Aquaman Movie Review – He’s also hunted by Black Manta (Yahya Abdul-Mateen II), a pirate and mercenary with a personal vendetta against Aquaman and a high-tech suit augmented with Atlantean technology. Directed by Wan (The Conjuring, Furious 7) from a screenplay penned by David Leslie Johnson-McGoldrick (The Conjuring 2) and Will Beall (Gangster Squad), Aquaman casts Game of Thrones actor Jason Momoa as Arthur Curry, the child of Atlantean queen Atlanna (Nicole Kidman) and Thomas Curry (Temuera Morrison), a human lighthouse keeper. The ghastly Orm has also hired gangster/mercenary David Kane, soon to be Black Manta (Yahya Abdul-Mateen II), with a bag of what look like rusty doubloons – are those legal tender in the US?

Aquaman Movie Review & Film Summary (2020)

Black Manta yells “Call me Black Manta!” Ocean Master yells “Call me Ocean Master!” Aquaman yells “I am Aquaman!” If you take a shot every time someone does a superhero landing, your liver turns into a puffer fish. Aquaman is one hell of a popcorn movie – a fun time and a big bet for the DC movie universe that pays off in creating an exciting new realm for future installments to hopefully explore further.

Warner Bros. Pictures took a big gamble on Aquaman, and although the final product isn’t a complete win, the film still pays off in big ways and achieves what many would have thought impossible a decade ago: It elevates Aquaman into the top tier of superheroes. Amid all of the outstanding visual elements of Aquaman, its unique aquatic aesthetic, and the entertaining performances from its cast, the final product still manages to feel a little hollow. Momoa’s portrayal of Aquaman was widely regarded as one of that film’s highlights – along with Gal Gadot and Ezra Miller’s performances as Wonder Woman and Flash, respectively – and the small sample size in that 2017 team-up film proves to be a fairly accurate representation of what an Aquaman solo feature offers. In supporting roles, the film’s talented cast does a fine job of making the underwater acting and form-fitting costumes seem far less silly than they would have with less-invested actors.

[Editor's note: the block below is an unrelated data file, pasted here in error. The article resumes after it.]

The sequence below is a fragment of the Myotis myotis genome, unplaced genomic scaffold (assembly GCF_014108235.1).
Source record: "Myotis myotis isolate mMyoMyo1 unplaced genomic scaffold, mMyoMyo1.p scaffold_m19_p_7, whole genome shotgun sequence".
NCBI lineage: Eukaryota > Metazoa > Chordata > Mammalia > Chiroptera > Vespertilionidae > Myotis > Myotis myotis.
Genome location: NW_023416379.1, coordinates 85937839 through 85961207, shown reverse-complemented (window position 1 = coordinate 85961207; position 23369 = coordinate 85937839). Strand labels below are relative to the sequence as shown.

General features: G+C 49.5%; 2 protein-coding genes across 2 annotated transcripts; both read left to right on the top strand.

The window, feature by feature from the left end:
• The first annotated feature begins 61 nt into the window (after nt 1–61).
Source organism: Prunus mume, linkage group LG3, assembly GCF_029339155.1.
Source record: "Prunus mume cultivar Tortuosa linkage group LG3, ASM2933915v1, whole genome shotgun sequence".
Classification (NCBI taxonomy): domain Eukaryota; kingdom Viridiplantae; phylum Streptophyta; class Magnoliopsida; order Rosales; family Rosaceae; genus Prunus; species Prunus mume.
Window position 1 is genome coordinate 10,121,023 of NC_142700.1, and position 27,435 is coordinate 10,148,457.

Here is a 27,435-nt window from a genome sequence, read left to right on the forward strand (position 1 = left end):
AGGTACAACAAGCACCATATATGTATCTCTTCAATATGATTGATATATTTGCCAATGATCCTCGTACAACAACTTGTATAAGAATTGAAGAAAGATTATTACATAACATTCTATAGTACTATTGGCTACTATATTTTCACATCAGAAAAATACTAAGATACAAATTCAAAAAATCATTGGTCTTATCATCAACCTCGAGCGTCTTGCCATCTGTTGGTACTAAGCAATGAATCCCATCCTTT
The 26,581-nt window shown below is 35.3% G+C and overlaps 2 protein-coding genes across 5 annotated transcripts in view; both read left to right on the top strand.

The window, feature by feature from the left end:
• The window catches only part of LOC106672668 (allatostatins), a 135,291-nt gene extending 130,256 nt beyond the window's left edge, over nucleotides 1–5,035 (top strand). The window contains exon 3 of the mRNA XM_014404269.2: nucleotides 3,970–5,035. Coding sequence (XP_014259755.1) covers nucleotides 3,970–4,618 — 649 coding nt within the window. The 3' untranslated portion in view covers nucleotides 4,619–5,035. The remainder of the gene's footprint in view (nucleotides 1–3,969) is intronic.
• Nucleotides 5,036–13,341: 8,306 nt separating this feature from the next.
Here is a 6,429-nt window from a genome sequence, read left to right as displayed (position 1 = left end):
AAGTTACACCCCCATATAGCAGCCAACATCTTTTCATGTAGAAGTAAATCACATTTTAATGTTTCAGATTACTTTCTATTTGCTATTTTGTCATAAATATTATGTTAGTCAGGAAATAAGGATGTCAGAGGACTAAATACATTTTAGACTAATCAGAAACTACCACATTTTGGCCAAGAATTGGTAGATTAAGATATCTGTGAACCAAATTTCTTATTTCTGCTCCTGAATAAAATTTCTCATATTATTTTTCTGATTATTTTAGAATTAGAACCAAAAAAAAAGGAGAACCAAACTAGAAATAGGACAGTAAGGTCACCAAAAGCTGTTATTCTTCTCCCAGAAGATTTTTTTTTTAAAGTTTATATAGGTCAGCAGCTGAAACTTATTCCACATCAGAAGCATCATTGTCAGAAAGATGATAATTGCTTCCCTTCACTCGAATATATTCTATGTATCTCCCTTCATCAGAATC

A fight between Black Manta and Aquaman that unfolds across an Italian village in the film’s second act, for example, is particularly well shot and performed – both by the actors and the visual effects team supporting them – and ranks right up there among the fight scenes in any DCEU movie so far. Abdul-Mateen II could very well be the film’s standout character, as his portrayal of Black Manta has all of the depth and memorable sequences that turn a supporting role into a fan-favorite character. Like that film, this one is considerably boosted by the appeal of the actor playing the title character, in this case likable hunk Jason Momoa, promoted to leading man after previously appearing in more limited scenes in 2016’s Batman v. Superman: Dawn of Justice and last year’s Justice League.